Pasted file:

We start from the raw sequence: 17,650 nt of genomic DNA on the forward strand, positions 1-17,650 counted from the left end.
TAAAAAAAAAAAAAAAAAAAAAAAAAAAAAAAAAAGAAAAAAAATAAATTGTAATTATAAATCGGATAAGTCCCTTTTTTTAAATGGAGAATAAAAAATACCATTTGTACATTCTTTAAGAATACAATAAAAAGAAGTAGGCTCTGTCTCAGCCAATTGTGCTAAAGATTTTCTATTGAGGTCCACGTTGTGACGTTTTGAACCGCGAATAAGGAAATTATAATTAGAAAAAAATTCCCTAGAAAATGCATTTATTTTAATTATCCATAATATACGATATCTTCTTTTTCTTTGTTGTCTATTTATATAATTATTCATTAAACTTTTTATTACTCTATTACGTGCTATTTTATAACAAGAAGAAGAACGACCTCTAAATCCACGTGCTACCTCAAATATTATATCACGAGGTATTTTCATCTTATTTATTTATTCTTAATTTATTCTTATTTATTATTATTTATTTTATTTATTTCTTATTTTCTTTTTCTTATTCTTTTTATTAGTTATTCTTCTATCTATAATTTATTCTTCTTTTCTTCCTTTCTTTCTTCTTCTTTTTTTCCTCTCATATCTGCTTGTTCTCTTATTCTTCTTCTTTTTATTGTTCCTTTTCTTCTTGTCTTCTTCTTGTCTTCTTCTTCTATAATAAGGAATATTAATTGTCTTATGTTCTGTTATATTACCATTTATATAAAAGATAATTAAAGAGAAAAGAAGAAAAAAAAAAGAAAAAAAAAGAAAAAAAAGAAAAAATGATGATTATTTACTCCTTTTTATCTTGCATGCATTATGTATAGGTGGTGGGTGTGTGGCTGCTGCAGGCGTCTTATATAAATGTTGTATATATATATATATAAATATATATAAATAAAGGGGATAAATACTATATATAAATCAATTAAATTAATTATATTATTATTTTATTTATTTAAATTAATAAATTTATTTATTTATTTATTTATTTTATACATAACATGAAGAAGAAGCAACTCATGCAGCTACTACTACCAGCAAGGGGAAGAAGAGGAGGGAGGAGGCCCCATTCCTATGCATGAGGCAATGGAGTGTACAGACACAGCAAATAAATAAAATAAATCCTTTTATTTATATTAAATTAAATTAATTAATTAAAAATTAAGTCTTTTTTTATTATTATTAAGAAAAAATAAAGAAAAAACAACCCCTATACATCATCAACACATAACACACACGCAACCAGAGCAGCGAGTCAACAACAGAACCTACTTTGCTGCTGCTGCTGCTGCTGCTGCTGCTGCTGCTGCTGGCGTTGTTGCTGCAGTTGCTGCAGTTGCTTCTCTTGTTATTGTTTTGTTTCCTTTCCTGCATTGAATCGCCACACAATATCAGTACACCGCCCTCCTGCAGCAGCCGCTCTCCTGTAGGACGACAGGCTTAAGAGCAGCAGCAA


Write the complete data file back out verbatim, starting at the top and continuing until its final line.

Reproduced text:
We start from the raw sequence: 17,650 nt of genomic DNA on the forward strand, positions 1-17,650 counted from the left end.
TAAAAAAAAAAAAAAAAAAAAAAAAAAAAAAAAAAGAAAAAAAATAAATTGTAATTATAAATCGGATAAGTCCCTTTTTTTAAATGGAGAATAAAAAATACCATTTGTACATTCTTTAAGAATACAATAAAAAGAAGTAGGCTCTGTCTCAGCCAATTGTGCTAAAGATTTTCTATTGAGGTCCACGTTGTGACGTTTTGAACCGCGAATAAGGAAATTATAATTAGAAAAAAATTCCCTAGAAAATGCATTTATTTTAATTATCCATAATATACGATATCTTCTTTTTCTTTGTTGTCTATTTATATAATTATTCATTAAACTTTTTATTACTCTATTACGTGCTATTTTATAACAAGAAGAAGAACGACCTCTAAATCCACGTGCTACCTCAAATATTATATCACGAGGTATTTTCATCTTATTTATTTATTCTTAATTTATTCTTATTTATTATTATTTATTTTATTTATTTCTTATTTTCTTTTTCTTATTCTTTTTATTAGTTATTCTTCTATCTATAATTTATTCTTCTTTTCTTCCTTTCTTTCTTCTTCTTTTTTTCCTCTCATATCTGCTTGTTCTCTTATTCTTCTTCTTTTTATTGTTCCTTTTCTTCTTGTCTTCTTCTTGTCTTCTTCTTCTATAATAAGGAATATTAATTGTCTTATGTTCTGTTATATTACCATTTATATAAAAGATAATTAAAGAGAAAAGAAGAAAAAAAAAAGAAAAAAAAAGAAAAAAAAGAAAAAATGATGATTATTTACTCCTTTTTATCTTGCATGCATTATGTATAGGTGGTGGGTGTGTGGCTGCTGCAGGCGTCTTATATAAATGTTGTATATATATATATATAAATATATATAAATAAAGGGGATAAATACTATATATAAATCAATTAAATTAATTATATTATTATTTTATTTATTTAAATTAATAAATTTATTTATTTATTTATTTATTTTATACATAACATGAAGAAGAAGCAACTCATGCAGCTACTACTACCAGCAAGGGGAAGAAGAGGAGGGAGGAGGCCCCATTCCTATGCATGAGGCAATGGAGTGTACAGACACAGCAAATAAATAAAATAAATCCTTTTATTTATATTAAATTAAATTAATTAATTAAAAATTAAGTCTTTTTTTATTATTATTAAGAAAAAATAAAGAAAAAACAACCCCTATACATCATCAACACATAACACACACGCAACCAGAGCAGCGAGTCAACAACAGAACCTACTTTGCTGCTGCTGCTGCTGCTGCTGCTGCTGCTGCTGCTGGCGTTGTTGCTGCAGTTGCTGCAGTTGCTTCTCTTGTTATTGTTTTGTTTCCTTTCCTGCATTGAATCGCCACACAATATCAGTACACCGCCCTCCTGCAGCAGCCGCTCTCCTGTAGGACGACAGGCTTAAGAGCAGCAGCAA